Associate veterinarians: Hiring and retention remain difficult challenge - DVM
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Associate veterinarians: Hiring and retention remain difficult challenge

DVM360 MAGAZINE

"John called me last night. He has been offered a position in a practice near his girl friend, and he thinks he must accept it. He says he only learned of it a few days ago. He will be leaving in two weeks."

This message came to me from the owner of the practice. I could only groan in frustration.

Let me give you a little more background. During my last 10 years of practice, I worked part-time in a large group practice with a strong dairy component. In addition to providing client services, I also worked to find, hire and train new associates. For the first six years, that was easy because we had no turnover.

However, the next four years were quite different with four new doctors joining the practice to replace the four who left. They worked a year or two and then moved on. That is hardly the situation you want to maintain clients and grow the practice.

Going back to the opening paragraph, that conversation occurred near the beginning of the turnover period. My painful response to the news was triggered because we had just succeeded in hiring the person we wanted after spending several months interviewing quite a few applicants. I had thought the job was done and looked forward to having the practice staff stabilize. Now we were forced to start the process over again.

To make matters worse, it was June, and most of those seeking employment already had found it.

How to cope I'm not exactly sharing new information to say that there is a genuine shortage of food-animal practitioners. If you want to attract and keep associates, then you have to be very proactive in doing so. From first-hand experience and also from consulting with others, I think the following guidelines will help.

  • Maintain a profitable practice. If your net income is not enough to offer the type of compensation it takes, then raise fees. If you lose a little business, then you don't need the associate as much. If you don't lose business, then you can better afford to offer the type of salary, benefits and "perks" needed.
  • Encourage and support professional growth. Pay for needed training in ultrasound or production medicine or whatever area of learning your staff shows interest. Provide computers and other equipment as needed.
  • Maintain good relations with the veterinary colleges.Professors have a lot of influence on students and can certainly steer prospects toward or away from you. Develop externship programs to give students a chance to spend time in your practice and get to know you.
  • Be aware of the going rate regarding salary and benefits. Be prepared to go higher to get top-quality people. Your professional staff is your most important asset. Don't try to go cheap in this department.
  • Also try to know the paradigms of current graduates. One mistake we made was to base compensation on percentage of gross. We knew from experience that new graduates could do very well financially with this system, but students were skeptical, and many did not consider us seriously due to our payment model.
  • Practice the golden rule. Don't expect doctors to stay if you give them the worst vehicle, assign them the most unpleasant calls and require them to handle most of the emergencies. In my first practice, I started on day one with the same schedule as my employers, a relatively new truck and Bowie unit, and an opportunity to do the "fun" calls as well as the nasty ones. I stayed with that practice for 18 years.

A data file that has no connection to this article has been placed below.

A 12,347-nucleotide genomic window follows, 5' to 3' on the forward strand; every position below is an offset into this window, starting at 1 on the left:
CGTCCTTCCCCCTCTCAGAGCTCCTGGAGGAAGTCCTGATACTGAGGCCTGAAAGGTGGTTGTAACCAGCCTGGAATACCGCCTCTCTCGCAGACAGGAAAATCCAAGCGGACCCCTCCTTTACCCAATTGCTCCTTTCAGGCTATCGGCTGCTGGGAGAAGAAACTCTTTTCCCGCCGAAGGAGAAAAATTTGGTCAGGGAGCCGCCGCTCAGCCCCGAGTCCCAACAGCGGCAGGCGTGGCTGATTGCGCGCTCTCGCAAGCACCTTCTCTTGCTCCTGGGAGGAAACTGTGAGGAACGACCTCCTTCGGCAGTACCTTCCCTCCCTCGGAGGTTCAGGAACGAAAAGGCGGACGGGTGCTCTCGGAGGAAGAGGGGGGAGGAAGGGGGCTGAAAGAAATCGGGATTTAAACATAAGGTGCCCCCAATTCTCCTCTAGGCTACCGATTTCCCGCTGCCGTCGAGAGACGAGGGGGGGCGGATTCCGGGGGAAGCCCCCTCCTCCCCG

• Don't expect new doctors to work the same hours you did when you started. Times and people change. Chances are they will not be impressed when you share how you worked 15 hours a day, seven days a week for the first 10 years of your career.
  • Learn from your associates. They are chock full of new information. Some of it might not work in the real world, but much of it will. When I started my first job, my employers did not wear gloves in surgery. I asked if they would purchase them for me, and they did. Within two months they were wearing them as well. It was a small point, but I remember being impressed that they supported my desire to be progressive (at that time), and that they were willing to change themselves.
  • Support your staff in client relations. Mistakes will occur, and customers will get upset, and some will say, "Don't send that new guy." Do what it takes to help your associate learn from the situation, and help restore him or her to good standing with the client. If your doctor was wrong, then help them to own that. If some financial adjustment is due the client, pay it; but don't buy your way out of it just to appease them. If your doctor acted appropriately, then stand up to the client and defend your doctor.
  • Show common courtesy and respect. Praise in public; criticize in private.
  • Be clear and proactive regarding the opportunity to obtain equity in the practice. In many cases, this is what it will take to keep high-quality associates. Don't make vague statements regarding ownership potential. Have a plan, and share it. If no opportunity exists, then convey that as well, but be prepared to offer a higher salary if you want the person to stay.

Doing all of this is no guarantee that you will not have staff turnover. It will reduce it to a minimum. Your life will go easier, and your practice will grow faster if you can maintain a professional staff consisting of good people who like their jobs. Go for it!

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Source: DVM360 MAGAZINE,
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